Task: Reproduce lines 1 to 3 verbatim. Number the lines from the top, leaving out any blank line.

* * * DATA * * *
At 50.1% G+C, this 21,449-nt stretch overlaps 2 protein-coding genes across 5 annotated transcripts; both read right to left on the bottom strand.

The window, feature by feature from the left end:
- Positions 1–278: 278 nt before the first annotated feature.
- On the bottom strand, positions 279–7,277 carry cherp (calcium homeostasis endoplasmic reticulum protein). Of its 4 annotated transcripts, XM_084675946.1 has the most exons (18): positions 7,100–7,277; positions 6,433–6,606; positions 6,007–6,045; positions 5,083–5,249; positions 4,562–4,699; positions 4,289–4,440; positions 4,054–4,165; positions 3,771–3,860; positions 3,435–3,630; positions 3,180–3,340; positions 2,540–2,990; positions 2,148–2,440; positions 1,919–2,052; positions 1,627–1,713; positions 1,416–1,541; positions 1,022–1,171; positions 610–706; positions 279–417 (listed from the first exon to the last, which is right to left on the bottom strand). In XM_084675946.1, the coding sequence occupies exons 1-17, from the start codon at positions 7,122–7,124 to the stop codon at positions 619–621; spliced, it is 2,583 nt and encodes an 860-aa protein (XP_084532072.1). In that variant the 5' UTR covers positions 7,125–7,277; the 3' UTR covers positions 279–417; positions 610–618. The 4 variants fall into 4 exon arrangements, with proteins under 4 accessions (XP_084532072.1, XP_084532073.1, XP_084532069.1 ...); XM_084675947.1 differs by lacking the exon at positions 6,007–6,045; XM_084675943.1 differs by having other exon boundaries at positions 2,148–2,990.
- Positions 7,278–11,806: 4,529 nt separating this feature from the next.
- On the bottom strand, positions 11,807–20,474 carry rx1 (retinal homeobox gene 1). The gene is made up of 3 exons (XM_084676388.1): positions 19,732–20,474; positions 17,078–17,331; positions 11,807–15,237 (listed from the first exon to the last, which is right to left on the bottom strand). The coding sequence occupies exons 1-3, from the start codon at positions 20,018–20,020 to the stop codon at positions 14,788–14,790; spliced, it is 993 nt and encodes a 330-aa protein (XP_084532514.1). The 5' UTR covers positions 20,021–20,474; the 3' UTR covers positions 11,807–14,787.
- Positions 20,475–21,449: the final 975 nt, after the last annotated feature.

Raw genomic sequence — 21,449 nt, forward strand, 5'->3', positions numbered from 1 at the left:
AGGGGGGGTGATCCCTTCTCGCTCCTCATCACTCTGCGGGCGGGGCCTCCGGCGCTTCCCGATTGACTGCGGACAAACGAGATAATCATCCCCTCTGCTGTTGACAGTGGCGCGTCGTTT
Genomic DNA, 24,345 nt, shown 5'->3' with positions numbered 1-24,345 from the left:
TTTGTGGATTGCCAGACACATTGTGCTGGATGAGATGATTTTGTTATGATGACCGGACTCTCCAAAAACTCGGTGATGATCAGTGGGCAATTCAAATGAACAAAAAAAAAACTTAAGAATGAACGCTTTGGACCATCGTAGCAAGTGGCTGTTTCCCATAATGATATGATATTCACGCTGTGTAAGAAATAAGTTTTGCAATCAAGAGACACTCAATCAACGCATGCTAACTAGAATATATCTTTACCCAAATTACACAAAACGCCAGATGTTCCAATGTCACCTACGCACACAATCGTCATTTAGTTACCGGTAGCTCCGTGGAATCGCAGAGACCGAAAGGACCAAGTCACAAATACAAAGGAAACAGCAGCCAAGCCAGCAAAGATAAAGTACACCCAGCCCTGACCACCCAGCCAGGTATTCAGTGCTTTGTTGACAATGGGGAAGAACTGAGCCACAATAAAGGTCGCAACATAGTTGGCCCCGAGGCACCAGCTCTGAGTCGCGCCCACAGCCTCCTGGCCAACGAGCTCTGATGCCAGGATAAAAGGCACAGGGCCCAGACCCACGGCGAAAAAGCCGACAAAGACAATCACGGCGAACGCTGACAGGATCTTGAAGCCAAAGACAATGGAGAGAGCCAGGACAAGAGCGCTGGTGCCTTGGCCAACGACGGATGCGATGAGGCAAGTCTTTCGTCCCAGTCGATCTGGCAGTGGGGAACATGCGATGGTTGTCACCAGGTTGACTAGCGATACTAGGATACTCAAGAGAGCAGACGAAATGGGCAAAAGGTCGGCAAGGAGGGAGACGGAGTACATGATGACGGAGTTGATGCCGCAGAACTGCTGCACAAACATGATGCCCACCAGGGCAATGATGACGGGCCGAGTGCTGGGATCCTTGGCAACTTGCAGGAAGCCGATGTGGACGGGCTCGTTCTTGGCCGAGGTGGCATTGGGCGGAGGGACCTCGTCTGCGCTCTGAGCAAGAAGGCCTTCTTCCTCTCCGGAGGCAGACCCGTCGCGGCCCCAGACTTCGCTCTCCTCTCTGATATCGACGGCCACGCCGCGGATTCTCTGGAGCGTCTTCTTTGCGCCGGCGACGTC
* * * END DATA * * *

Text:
At 50.1% G+C, this 21,449-nt stretch overlaps 2 protein-coding genes across 5 annotated transcripts; both read right to left on the bottom strand.

The window, feature by feature from the left end:
- Positions 1–278: 278 nt before the first annotated feature.